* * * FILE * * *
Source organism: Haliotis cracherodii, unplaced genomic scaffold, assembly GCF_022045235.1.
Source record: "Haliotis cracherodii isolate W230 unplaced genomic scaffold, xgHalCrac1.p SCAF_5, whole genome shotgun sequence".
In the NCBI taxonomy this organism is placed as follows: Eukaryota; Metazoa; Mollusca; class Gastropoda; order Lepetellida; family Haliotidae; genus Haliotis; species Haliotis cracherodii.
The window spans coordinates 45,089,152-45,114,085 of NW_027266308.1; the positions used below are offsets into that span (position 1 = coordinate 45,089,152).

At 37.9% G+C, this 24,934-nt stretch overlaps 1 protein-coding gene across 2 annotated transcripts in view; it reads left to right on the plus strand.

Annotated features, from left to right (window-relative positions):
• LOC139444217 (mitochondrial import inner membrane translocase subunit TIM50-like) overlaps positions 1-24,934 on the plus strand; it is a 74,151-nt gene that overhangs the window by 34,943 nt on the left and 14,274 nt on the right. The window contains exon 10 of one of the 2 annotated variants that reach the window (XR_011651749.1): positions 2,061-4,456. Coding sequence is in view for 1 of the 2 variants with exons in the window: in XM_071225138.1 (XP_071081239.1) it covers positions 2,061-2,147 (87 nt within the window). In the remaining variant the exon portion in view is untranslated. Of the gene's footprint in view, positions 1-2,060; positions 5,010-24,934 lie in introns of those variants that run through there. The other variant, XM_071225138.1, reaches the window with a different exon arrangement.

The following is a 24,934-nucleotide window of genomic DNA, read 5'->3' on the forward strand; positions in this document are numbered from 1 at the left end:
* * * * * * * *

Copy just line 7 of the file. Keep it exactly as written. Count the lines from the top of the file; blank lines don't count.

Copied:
• LOC139444217 (mitochondrial import inner membrane translocase subunit TIM50-like) overlaps positions 1-24,934 on the plus strand; it is a 74,151-nt gene that overhangs the window by 34,943 nt on the left and 14,274 nt on the right. The window contains exon 10 of one of the 2 annotated variants that reach the window (XR_011651749.1): positions 2,061-4,456. Coding sequence is in view for 1 of the 2 variants with exons in the window: in XM_071225138.1 (XP_071081239.1) it covers positions 2,061-2,147 (87 nt within the window). In the remaining variant the exon portion in view is untranslated. Of the gene's footprint in view, positions 1-2,060; positions 5,010-24,934 lie in introns of those variants that run through there. The other variant, XM_071225138.1, reaches the window with a different exon arrangement.